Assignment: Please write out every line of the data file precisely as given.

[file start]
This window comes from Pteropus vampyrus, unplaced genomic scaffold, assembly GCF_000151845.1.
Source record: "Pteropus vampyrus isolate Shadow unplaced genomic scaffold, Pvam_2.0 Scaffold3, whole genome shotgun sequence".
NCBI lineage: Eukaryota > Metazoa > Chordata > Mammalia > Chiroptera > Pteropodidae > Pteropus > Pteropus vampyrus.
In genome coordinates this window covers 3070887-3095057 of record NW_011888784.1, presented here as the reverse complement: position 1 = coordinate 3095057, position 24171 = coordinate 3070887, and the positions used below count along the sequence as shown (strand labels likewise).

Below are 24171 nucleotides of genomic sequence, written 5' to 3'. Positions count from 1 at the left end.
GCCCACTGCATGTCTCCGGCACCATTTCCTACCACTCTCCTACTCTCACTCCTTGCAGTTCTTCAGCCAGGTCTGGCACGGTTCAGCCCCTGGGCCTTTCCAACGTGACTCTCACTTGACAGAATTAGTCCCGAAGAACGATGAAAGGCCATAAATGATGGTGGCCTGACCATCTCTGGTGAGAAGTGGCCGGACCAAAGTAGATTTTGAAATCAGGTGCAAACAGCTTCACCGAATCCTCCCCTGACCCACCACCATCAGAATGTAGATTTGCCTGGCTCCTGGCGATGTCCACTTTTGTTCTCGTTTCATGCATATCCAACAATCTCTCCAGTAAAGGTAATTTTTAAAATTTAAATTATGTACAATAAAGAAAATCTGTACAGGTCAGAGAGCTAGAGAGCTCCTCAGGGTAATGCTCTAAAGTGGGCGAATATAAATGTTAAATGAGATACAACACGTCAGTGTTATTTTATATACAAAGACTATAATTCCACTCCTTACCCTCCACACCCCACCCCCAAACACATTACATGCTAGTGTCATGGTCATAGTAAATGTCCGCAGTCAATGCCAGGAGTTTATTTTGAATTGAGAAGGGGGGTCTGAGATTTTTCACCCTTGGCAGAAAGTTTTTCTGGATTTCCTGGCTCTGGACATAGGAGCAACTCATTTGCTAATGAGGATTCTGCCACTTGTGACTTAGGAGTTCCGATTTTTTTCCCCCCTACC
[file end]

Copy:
This window comes from Pteropus vampyrus, unplaced genomic scaffold, assembly GCF_000151845.1.
Source record: "Pteropus vampyrus isolate Shadow unplaced genomic scaffold, Pvam_2.0 Scaffold3, whole genome shotgun sequence".
NCBI lineage: Eukaryota > Metazoa > Chordata > Mammalia > Chiroptera > Pteropodidae > Pteropus > Pteropus vampyrus.
In genome coordinates this window covers 3070887-3095057 of record NW_011888784.1, presented here as the reverse complement: position 1 = coordinate 3095057, position 24171 = coordinate 3070887, and the positions used below count along the sequence as shown (strand labels likewise).

Below are 24171 nucleotides of genomic sequence, written 5' to 3'. Positions count from 1 at the left end.
GCCCACTGCATGTCTCCGGCACCATTTCCTACCACTCTCCTACTCTCACTCCTTGCAGTTCTTCAGCCAGGTCTGGCACGGTTCAGCCCCTGGGCCTTTCCAACGTGACTCTCACTTGACAGAATTAGTCCCGAAGAACGATGAAAGGCCATAAATGATGGTGGCCTGACCATCTCTGGTGAGAAGTGGCCGGACCAAAGTAGATTTTGAAATCAGGTGCAAACAGCTTCACCGAATCCTCCCCTGACCCACCACCATCAGAATGTAGATTTGCCTGGCTCCTGGCGATGTCCACTTTTGTTCTCGTTTCATGCATATCCAACAATCTCTCCAGTAAAGGTAATTTTTAAAATTTAAATTATGTACAATAAAGAAAATCTGTACAGGTCAGAGAGCTAGAGAGCTCCTCAGGGTAATGCTCTAAAGTGGGCGAATATAAATGTTAAATGAGATACAACACGTCAGTGTTATTTTATATACAAAGACTATAATTCCACTCCTTACCCTCCACACCCCACCCCCAAACACATTACATGCTAGTGTCATGGTCATAGTAAATGTCCGCAGTCAATGCCAGGAGTTTATTTTGAATTGAGAAGGGGGGTCTGAGATTTTTCACCCTTGGCAGAAAGTTTTTCTGGATTTCCTGGCTCTGGACATAGGAGCAACTCATTTGCTAATGAGGATTCTGCCACTTGTGACTTAGGAGTTCCGATTTTTTTCCCCCCTACC